Yet another new research suggests that the dinosaurs were not wiped out from the face of the Earth only by an asteroid, but also by natural disasters such as volcano activity.
The study was published this week in the journal Science. What it suggests is that the demise of the dinosaurs was due to high volcanic activity in Deccan Traps, a region full of mountains from India.
Thew new theory offers a new perspective to the Cretaceous era’s mysterious ending. Until now it was believed that the end of the dinosaurs was the result of a 6 mile large asteroid that crashed into the planet 66 million years ago.
The team of scientists found that a long chain of mountains erupted around the same time the asteroid hit the Earth, spreading lava across what was India’s territory at that time. The dating shows that the lava began spreading before the asteroid impact. The reports showed that the object that hit Earth did not cause all the volcanic eruptions, bur rather it had intensified them.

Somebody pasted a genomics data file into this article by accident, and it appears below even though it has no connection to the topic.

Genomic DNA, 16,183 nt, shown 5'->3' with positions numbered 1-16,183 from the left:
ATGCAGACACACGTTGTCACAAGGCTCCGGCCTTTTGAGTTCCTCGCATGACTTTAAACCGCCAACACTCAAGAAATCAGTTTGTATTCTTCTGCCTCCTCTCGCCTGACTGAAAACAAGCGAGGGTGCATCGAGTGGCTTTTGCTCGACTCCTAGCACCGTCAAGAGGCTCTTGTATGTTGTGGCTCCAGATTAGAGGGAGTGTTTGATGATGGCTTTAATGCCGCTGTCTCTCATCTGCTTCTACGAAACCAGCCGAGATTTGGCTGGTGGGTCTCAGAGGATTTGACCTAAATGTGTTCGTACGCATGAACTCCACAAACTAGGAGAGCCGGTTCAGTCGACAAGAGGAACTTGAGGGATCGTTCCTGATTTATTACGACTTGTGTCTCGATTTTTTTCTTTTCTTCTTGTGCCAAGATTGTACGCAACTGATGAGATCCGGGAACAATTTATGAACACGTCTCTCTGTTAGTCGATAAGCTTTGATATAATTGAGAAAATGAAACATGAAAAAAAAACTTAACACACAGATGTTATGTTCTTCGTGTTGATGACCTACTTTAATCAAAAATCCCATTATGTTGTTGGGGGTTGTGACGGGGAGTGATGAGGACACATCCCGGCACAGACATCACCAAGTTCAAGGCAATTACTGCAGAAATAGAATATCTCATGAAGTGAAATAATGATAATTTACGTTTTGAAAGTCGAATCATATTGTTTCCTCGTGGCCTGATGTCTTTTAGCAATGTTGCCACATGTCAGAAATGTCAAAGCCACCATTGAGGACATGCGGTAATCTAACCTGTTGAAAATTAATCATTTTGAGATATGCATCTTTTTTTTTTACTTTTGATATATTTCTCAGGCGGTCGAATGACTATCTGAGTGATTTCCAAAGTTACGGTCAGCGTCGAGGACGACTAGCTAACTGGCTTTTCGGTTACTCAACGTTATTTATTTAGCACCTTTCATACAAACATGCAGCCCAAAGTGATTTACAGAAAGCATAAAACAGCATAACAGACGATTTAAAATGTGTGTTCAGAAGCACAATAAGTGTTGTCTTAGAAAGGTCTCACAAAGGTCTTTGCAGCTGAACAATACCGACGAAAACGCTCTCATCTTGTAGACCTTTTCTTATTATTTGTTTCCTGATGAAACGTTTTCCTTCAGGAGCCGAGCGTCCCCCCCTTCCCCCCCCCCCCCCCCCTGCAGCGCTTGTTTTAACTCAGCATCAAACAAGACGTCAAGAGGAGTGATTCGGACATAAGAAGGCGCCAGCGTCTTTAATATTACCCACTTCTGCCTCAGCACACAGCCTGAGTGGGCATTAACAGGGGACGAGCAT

In combination with the impact, the sulfurous gas and the dust from the volcanoes determined a massive change in the global climate, and all of the sun’s light was blocked. Scientists say that in the moment of the impact, the object may have caused magnitude 11 earthquakes across Mexico and magnitude 9 earthquakes all around the world.
All new evidence is based on volcanic rock dating. With the help of modern day technology, scientists have accurately pinpointed the moment when the volcanoes started erupting.
Based on their analyses, scientists arrived to the conclusion that the volcanic activity that killed the dinosaurs occurred about 50,000 years before the asteroid hit the Earth. But they still remain estimations. One thing is certain though, both phenomena lead to the extinction of the dinosaurs and were clearly at work simultaneously.
Mark Richards, co-author of the researcher and professor at the University of California, believes that the volcanic activity from Deccan Traps was ignited by an earthquake similar in magnitude with the one that hit Japan back in 2011.
Since the dates of the two events are more precise than ever, scientists believe that the likelihood of the theory to be taken seriously is very high.
The impact and the major volcanic activity are just way too close to each other. Whether if it was just a coincidence or causality it does not matter we do not know yet, what is certain is that both phenomena led the dinosaurs to extinction.
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